A portrait of the would-be artist as a young and aging procrastinator, "Finishing Heaven" works hard to fathom why filmmaker Robert Feinberg spent 37 years trying to complete his first feature -- and comes up awfully short of the mark.
A portrait of the would-be artist as a young and aging procrastinator, “Finishing Heaven” works hard to fathom why filmmaker Robert Feinberg spent 37 years trying to complete his first feature — and comes up awfully short of the mark. Though director Mark Mann avoids trying to tie up the complex and tortured saga of Feinberg and star/co-writer Ruby Lynn Reyner in a neat bow, it becomes clear that Feinberg and his work are simply not worth the amount of attention paid to them. Pic is set for future HBO broadcast and a foreseeable double-disc with Feinberg’s film, if it’s ever finished.
Even if one strips away Feinberg’s work in progress, “Heaven Wants Out” (screened with “Finishing Heaven” at the Los Angeles Film Festival), and considers Mann’s pic as essentially a forlorn love story between Feinberg and Reyner, the results are occasionally interesting and a bit sad, but not particularly affecting. There are many tales of showbiz lives from the quasi-bohemian New York (and San Francisco and Los Angeles) of the ’60s and ’70s, in full flower for a moment and then wilted on the vine, and this is merely one of them.
Feinberg and Reyner were the subject of much downtown Gotham heat in 1969-70 as a new “it” couple, and Feinberg was able to convince fellow film student Martin Scorsese to help produce his film, then titled “Heaven.” (Presumably, the new title is an ironic twist on the old.) After an arduous weekend of shooting, much of it with Reyner in a sudsy bathtub, Scorsese asked out.
Wisely, it proves, since the filmmaking went through one chaotic episode after another, and any additional money invested would have been wasted. For no clear reason, Feinberg had been touted as the next major American film director, and it’s fair to infer Feinberg believed his press clippings. Unedited, the movie sank and so did the romance, which ended bitterly after five years.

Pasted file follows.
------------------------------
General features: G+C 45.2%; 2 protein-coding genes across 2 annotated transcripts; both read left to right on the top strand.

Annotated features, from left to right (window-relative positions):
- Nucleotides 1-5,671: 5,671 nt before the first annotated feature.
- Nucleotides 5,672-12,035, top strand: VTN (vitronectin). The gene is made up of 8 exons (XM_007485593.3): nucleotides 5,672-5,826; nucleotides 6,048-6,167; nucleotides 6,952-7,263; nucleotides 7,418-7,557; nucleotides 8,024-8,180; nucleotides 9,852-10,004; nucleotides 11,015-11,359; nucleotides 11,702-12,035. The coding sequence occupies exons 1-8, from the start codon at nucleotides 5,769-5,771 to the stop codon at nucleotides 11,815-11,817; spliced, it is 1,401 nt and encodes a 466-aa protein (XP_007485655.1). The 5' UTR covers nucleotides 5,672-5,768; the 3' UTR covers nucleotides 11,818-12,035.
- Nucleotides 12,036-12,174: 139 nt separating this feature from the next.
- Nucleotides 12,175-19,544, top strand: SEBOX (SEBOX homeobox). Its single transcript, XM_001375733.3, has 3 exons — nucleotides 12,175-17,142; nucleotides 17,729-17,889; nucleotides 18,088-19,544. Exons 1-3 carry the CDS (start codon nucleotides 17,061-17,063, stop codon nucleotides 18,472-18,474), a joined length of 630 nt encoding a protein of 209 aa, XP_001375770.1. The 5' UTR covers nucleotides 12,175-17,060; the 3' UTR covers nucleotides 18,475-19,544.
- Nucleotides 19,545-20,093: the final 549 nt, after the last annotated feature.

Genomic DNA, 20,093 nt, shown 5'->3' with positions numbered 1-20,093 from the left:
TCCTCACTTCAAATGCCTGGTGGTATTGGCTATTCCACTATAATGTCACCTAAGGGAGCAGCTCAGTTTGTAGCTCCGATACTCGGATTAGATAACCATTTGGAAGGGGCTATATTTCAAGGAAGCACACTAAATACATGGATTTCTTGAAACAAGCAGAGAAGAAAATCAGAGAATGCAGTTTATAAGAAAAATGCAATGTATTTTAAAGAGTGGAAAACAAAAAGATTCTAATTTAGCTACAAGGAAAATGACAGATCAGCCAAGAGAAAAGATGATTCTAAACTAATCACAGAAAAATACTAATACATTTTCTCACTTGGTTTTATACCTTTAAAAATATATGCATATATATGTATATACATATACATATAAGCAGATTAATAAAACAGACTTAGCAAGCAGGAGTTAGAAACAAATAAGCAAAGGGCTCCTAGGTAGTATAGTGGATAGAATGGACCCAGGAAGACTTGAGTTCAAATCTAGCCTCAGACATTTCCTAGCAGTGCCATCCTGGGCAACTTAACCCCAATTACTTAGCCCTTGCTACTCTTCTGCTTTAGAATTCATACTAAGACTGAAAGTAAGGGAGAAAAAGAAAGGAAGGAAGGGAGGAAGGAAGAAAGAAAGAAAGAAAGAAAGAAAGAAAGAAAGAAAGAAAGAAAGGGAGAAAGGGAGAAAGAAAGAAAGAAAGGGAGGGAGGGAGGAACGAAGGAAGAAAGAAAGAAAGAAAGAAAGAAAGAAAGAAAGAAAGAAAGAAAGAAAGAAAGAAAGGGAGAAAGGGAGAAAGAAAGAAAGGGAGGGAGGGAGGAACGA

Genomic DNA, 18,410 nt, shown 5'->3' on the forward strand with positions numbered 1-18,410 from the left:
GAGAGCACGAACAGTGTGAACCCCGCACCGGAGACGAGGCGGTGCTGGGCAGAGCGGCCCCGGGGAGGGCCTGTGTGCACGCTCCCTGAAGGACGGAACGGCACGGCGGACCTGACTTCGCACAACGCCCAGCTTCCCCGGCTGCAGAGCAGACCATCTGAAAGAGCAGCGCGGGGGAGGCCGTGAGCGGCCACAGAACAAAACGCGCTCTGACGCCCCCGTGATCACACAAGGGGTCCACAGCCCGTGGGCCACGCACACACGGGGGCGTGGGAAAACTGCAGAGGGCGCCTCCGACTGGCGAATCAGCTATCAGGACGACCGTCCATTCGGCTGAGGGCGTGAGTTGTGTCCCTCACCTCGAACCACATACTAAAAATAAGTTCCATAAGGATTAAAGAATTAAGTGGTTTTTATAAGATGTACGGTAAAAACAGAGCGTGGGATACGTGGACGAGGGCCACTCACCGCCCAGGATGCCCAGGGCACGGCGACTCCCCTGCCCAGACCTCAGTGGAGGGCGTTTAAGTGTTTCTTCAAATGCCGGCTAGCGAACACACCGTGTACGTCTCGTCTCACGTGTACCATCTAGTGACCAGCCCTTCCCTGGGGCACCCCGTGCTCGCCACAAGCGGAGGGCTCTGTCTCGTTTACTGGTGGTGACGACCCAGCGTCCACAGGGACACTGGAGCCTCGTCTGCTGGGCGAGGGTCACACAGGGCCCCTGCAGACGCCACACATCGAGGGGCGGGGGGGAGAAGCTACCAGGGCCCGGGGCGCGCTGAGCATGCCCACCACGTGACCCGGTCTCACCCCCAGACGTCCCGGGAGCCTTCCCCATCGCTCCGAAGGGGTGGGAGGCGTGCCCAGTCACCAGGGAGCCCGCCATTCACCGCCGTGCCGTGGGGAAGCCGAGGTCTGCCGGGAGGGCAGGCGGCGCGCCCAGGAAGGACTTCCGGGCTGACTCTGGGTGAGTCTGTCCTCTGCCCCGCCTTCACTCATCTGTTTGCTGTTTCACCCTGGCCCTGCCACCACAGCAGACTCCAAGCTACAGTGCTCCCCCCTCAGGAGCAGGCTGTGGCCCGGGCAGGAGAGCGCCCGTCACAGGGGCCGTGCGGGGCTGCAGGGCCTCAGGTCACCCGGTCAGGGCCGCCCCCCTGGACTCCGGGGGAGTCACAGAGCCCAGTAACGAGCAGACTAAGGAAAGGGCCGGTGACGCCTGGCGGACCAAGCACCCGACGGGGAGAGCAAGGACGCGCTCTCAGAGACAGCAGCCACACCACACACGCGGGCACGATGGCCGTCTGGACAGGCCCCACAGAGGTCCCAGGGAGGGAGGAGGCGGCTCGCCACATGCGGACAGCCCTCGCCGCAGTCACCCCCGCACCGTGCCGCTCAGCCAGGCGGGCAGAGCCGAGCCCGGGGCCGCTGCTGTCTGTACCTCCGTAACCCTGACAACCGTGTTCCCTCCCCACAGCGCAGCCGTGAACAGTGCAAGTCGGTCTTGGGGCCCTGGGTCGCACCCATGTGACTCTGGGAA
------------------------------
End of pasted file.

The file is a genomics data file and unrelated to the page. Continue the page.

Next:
As Mann captures Feinberg and Reyner now, they look like an old, sparring, grouchy couple, picking up where they were some 30 years ago. Urged by Reyner to stop procrastinating, Feinberg is convinced he wants to complete the film, and seems relieved by the process of simply converting his raw film reels to digital disc format.
Living in flea-bitten conditions in an old house in the Bay Area’s Marin County, Feinberg comes across as a rather immature guy who has a hard time remaining serious for very long. Reyner’s desire to see “Heaven” completed and her expressions of regret as she studies the footage as evidence of a lost career are indeed moving, and they provide the doc with some genuinely human dimension beyond that of freakshow.
Glimpses of the footage being edited by Feinberg and a few pro cutters suggest that “Heaven Wants Out,” a choppy child-of-Warhol effort that’s cloddishly staged and shot, is better as rumor and myth than as actual film. Yet nothing in “Finishing Heaven” reflects upon this, and the film lacks any appraisal of the kind of independent New York filmmaking — repped by Robert Downey Sr., Brian De Palma, Scorsese and others — that was at its height during the 1970 filming.
Perhaps most frustrating of all is Mann’s failure to get at exactly what held Feinberg back from finishing the movie in the first place. Vaguely referenced bouts of heroin addiction (by both lovers) don’t quite explain it, and for all his willingness to open up for Mann’s camera, Feinberg is either unable or unwilling to examine himself, and his work, in meaningful ways.
Lensers Maryse Alberti and Boaz Freund are nimble enough to capture many spontaneous (and combustible) moments, and editor Amy Foote smoothly weaves in and out of the new and old footage. Sound maestro Walter Murch is heard briefly for a moment after attending a rough-cut screening of “Heaven,” calling it, perhaps diplomatically, “fascinating.”